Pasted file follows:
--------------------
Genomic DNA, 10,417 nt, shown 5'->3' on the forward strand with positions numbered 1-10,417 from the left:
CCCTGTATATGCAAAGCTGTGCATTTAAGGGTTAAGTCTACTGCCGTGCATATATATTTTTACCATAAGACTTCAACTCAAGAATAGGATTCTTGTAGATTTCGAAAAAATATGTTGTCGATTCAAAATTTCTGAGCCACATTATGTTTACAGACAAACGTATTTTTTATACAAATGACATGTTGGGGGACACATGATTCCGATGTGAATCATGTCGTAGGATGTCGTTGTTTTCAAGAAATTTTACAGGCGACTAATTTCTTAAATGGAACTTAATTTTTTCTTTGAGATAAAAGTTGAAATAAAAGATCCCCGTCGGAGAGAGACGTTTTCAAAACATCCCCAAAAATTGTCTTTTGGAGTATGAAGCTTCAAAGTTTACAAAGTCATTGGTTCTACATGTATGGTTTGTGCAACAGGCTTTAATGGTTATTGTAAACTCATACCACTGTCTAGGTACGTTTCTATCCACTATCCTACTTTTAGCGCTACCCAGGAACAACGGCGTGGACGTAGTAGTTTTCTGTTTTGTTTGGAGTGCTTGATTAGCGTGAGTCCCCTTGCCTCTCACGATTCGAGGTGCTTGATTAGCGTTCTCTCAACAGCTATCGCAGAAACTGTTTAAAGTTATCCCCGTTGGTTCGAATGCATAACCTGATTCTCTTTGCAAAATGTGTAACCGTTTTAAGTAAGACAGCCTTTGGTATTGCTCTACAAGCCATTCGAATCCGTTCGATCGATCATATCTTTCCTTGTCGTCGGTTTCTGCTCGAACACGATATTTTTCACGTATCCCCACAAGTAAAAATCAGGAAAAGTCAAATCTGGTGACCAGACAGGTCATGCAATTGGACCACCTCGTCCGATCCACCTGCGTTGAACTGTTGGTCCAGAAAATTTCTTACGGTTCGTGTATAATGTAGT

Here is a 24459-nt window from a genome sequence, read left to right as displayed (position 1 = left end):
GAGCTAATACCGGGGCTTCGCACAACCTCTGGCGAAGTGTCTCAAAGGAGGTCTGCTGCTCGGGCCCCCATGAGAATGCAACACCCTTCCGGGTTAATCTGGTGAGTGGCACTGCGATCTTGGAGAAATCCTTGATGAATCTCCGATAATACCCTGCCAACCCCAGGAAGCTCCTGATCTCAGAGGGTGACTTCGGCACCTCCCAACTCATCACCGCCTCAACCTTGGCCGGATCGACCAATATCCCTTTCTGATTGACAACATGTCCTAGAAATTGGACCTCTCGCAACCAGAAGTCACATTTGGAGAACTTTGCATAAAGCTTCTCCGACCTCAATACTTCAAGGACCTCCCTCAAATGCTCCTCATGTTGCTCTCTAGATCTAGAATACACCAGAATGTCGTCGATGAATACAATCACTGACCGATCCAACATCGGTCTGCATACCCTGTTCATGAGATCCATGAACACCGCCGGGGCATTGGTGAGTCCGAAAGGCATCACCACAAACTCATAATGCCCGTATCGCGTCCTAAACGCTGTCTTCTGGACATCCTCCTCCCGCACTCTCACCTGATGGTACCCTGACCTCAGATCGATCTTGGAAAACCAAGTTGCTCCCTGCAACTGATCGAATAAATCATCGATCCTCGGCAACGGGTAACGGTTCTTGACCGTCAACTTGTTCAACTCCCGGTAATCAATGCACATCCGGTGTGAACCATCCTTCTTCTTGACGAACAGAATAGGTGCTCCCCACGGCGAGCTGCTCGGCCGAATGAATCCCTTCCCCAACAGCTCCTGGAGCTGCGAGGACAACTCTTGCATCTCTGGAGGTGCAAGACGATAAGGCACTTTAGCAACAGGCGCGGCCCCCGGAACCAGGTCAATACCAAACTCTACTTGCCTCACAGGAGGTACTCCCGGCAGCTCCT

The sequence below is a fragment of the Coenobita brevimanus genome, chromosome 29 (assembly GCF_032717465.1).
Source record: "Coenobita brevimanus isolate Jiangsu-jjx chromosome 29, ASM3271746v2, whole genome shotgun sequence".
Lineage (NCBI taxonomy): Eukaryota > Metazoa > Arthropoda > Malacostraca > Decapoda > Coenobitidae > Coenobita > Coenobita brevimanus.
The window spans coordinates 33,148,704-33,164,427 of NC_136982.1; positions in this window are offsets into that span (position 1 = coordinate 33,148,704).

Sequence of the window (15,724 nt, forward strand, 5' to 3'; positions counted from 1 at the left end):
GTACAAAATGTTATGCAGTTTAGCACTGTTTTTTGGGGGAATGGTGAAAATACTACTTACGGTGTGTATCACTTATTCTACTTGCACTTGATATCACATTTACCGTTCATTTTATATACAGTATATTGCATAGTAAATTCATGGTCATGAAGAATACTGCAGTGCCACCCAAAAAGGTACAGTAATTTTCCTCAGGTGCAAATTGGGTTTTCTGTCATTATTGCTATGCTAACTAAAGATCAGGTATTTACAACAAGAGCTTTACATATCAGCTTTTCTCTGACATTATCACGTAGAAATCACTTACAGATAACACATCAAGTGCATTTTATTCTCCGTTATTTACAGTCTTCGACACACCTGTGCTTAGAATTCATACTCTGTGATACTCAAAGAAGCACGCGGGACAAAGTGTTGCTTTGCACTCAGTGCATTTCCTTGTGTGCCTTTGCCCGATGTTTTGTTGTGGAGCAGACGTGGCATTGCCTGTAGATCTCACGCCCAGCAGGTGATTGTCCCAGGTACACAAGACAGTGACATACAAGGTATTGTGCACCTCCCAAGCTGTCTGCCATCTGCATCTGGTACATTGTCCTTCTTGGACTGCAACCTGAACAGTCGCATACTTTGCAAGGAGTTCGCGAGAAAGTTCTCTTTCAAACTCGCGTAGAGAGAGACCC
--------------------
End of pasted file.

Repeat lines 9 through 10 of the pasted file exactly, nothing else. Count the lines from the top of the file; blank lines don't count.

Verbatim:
Sequence of the window (15,724 nt, forward strand, 5' to 3'; positions counted from 1 at the left end):
GTACAAAATGTTATGCAGTTTAGCACTGTTTTTTGGGGGAATGGTGAAAATACTACTTACGGTGTGTATCACTTATTCTACTTGCACTTGATATCACATTTACCGTTCATTTTATATACAGTATATTGCATAGTAAATTCATGGTCATGAAGAATACTGCAGTGCCACCCAAAAAGGTACAGTAATTTTCCTCAGGTGCAAATTGGGTTTTCTGTCATTATTGCTATGCTAACTAAAGATCAGGTATTTACAACAAGAGCTTTACATATCAGCTTTTCTCTGACATTATCACGTAGAAATCACTTACAGATAACACATCAAGTGCATTTTATTCTCCGTTATTTACAGTCTTCGACACACCTGTGCTTAGAATTCATACTCTGTGATACTCAAAGAAGCACGCGGGACAAAGTGTTGCTTTGCACTCAGTGCATTTCCTTGTGTGCCTTTGCCCGATGTTTTGTTGTGGAGCAGACGTGGCATTGCCTGTAGATCTCACGCCCAGCAGGTGATTGTCCCAGGTACACAAGACAGTGACATACAAGGTATTGTGCACCTCCCAAGCTGTCTGCCATCTGCATCTGGTACATTGTCCTTCTTGGACTGCAACCTGAACAGTCGCATACTTTGCAAGGAGTTCGCGAGAAAGTTCTCTTTCAAACTCGCGTAGAGAGAGACCC